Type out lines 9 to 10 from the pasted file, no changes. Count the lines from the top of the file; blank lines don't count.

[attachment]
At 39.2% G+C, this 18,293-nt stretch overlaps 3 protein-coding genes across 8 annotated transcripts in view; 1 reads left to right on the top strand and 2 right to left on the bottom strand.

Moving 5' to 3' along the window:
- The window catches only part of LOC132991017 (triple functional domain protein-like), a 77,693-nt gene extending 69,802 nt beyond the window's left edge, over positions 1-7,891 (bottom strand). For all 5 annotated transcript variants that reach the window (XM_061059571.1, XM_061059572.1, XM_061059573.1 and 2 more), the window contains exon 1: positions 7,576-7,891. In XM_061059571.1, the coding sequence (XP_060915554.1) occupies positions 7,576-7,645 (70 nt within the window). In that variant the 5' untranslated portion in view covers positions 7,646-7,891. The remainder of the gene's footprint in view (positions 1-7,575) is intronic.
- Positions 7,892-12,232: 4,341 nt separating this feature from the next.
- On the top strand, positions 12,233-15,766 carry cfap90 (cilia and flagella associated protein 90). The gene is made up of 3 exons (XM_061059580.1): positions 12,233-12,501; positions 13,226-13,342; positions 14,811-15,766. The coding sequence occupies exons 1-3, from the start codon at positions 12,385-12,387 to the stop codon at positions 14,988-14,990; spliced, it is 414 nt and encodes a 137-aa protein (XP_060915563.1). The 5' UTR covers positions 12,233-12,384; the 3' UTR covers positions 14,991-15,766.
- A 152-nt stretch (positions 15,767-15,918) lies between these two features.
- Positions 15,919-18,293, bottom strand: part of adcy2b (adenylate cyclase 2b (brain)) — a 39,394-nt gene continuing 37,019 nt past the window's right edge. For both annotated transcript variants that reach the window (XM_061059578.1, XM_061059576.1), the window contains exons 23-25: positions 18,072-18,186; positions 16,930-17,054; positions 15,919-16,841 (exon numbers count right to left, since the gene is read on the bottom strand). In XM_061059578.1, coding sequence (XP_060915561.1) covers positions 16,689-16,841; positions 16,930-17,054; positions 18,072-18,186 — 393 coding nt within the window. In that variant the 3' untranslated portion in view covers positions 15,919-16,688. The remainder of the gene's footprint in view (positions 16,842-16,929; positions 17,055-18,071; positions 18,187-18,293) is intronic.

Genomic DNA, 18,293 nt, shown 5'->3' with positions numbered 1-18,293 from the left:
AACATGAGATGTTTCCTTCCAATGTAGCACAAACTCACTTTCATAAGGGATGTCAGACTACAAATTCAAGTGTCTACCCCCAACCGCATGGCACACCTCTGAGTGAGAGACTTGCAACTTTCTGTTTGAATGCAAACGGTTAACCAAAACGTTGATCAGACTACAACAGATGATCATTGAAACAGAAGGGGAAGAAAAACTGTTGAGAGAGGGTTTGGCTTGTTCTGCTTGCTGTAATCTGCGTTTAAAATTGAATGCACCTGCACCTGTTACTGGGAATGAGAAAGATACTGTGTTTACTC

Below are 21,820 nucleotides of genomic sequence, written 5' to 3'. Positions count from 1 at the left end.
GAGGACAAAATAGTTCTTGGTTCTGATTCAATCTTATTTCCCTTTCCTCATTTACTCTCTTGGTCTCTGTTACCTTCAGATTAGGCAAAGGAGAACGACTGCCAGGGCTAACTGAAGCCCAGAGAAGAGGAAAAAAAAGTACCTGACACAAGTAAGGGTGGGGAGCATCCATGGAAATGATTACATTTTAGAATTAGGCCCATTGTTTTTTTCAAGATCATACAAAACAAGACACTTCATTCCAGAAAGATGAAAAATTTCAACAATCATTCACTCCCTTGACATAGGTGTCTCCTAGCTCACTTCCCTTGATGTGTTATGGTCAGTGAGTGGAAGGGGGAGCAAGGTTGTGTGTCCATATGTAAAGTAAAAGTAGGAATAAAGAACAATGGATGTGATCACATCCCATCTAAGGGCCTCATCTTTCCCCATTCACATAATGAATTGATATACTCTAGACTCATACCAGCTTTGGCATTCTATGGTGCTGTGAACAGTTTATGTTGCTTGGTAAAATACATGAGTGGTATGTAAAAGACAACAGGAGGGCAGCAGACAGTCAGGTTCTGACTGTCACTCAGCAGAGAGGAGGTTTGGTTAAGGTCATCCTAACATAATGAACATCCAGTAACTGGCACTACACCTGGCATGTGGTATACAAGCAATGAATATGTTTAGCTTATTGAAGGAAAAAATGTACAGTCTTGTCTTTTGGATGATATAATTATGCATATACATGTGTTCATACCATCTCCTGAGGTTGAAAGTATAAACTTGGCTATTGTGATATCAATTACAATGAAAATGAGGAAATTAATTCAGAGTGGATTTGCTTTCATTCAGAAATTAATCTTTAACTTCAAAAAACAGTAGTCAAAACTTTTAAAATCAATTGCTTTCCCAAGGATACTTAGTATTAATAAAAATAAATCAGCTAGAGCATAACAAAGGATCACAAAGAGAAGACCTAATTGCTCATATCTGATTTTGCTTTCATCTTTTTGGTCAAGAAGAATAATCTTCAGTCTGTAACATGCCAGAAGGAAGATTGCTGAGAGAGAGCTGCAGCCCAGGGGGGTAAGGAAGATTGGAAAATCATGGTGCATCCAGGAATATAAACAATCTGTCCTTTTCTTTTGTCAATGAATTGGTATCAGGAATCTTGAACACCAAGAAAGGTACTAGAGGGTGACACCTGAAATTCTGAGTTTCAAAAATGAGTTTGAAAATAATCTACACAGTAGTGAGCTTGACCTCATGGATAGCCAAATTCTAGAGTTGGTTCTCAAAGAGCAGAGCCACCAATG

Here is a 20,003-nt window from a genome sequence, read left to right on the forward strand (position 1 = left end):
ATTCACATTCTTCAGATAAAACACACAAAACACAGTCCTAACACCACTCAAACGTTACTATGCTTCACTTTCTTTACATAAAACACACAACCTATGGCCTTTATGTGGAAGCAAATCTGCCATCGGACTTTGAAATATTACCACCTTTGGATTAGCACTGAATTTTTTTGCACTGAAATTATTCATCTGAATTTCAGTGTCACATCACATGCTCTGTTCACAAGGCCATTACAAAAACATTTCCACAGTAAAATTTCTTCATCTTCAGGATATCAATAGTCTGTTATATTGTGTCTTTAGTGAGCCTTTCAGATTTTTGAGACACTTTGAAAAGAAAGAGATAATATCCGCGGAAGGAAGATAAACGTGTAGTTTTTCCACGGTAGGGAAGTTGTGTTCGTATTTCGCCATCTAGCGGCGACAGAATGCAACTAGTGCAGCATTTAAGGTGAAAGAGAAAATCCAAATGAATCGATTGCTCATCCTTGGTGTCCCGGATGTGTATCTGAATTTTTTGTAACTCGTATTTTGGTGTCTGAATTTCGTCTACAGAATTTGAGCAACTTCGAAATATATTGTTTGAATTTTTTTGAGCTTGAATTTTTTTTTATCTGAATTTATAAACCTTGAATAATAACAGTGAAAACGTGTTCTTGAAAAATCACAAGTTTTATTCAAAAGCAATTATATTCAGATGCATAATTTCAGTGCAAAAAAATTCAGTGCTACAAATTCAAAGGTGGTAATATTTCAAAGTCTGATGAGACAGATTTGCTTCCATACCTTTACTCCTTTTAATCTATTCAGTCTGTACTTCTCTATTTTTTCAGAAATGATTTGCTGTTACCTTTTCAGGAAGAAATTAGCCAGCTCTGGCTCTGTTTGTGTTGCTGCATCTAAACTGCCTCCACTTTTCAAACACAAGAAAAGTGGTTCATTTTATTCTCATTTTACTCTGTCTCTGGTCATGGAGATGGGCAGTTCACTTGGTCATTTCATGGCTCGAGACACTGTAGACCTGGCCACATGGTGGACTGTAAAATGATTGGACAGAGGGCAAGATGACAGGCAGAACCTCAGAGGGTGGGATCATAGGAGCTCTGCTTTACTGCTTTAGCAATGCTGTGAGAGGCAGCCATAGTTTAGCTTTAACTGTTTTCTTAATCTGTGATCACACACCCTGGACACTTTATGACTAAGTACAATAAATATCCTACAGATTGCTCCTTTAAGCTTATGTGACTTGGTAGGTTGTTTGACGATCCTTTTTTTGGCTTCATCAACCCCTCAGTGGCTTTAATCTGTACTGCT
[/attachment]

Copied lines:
AACATGAGATGTTTCCTTCCAATGTAGCACAAACTCACTTTCATAAGGGATGTCAGACTACAAATTCAAGTGTCTACCCCCAACCGCATGGCACACCTCTGAGTGAGAGACTTGCAACTTTCTGTTTGAATGCAAACGGTTAACCAAAACGTTGATCAGACTACAACAGATGATCATTGAAACAGAAGGGGAAGAAAAACTGTTGAGAGAGGGTTTGGCTTGTTCTGCTTGCTGTAATCTGCGTTTAAAATTGAATGCACCTGCACCTGTTACTGGGAATGAGAAAGATACTGTGTTTACTC

Below are 21,820 nucleotides of genomic sequence, written 5' to 3'. Positions count from 1 at the left end.